As we previously discussed here, in May, a shareholder challenged the validity of an amendment to Cheniere Energy’s 2011 incentive plan that was voted on at the company’s February 2013 meeting. In the complaint, the plaintiff questioned whether abstentions should have been counted as votes “against” the plan, based on the company’s bylaws. According to the plaintiff, treating abstentions as “no” votes would have meant that the plan was not approved by shareholders.
Citing the litigation, Cheniere Energy postponed its annual meeting originally scheduled for June to September 11, 2004. It also decided to remove proposals to further amend the plan that had been scheduled for that meeting.
The company has since filed a motion to stay or dismiss the plaintiff’s claim. The company argued that since a shareholder vote for the 2011 plan was not required by its bylaws, charter or pursuant to state law, but was held only in compliance with the NYSE listing standards, then only the NYSE voting standard should apply. NYSE rules require approval of a majority of “votes cast.” The company’s motion declared that abstentions should not be counted under a “votes cast” standard (it appears that the company is referring to the way “votes cast” is understood under Delaware law).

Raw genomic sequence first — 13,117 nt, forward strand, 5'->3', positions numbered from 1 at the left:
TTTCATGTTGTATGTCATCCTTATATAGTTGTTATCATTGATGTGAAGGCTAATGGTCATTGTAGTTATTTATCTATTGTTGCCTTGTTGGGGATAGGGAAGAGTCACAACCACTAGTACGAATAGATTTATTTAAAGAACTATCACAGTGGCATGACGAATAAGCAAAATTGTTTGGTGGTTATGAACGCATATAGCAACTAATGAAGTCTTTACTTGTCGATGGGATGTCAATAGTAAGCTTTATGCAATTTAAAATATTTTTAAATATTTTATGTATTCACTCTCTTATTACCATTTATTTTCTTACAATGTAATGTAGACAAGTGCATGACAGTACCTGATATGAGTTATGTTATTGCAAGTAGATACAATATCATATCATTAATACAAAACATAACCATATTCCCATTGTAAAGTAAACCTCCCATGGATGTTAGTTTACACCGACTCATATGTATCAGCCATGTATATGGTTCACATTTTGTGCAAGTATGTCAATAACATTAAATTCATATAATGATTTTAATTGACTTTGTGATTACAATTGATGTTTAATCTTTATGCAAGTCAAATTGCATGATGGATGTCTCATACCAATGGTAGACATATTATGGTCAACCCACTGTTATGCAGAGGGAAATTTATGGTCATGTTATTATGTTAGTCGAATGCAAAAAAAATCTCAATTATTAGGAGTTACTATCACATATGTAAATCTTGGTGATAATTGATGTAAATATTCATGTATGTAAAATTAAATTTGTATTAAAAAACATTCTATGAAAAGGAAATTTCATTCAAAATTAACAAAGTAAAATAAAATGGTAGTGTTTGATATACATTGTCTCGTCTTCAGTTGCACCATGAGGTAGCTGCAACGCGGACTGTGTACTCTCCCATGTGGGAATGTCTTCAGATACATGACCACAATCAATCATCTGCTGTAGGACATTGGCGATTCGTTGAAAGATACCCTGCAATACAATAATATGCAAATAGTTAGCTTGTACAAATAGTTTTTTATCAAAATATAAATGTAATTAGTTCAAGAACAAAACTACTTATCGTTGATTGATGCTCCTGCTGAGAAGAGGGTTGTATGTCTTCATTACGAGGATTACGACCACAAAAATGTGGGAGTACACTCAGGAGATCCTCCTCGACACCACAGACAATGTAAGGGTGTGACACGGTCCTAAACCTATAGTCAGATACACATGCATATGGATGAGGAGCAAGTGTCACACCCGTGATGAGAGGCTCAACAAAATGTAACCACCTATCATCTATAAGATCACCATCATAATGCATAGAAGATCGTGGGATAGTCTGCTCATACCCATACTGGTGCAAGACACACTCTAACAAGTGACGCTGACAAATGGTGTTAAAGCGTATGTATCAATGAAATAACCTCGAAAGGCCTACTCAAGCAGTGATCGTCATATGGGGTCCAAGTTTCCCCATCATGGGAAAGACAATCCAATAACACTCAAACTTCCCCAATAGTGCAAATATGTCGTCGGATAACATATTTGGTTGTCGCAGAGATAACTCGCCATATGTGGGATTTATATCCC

Since more than 17 million shares have been issued under the 2011 amendment and only about 100,000 shares remain, the company asked the court to first declare, under Section 205 of the Delaware General Corporation Law that became effective this April, that those issuances are valid even if the court concludes that abstentions should have been considered as “no” votes. Section 205 allows Delaware corporations and other parties to petition the Chancery Court to validate or invalidate corporate actions under certain circumstances.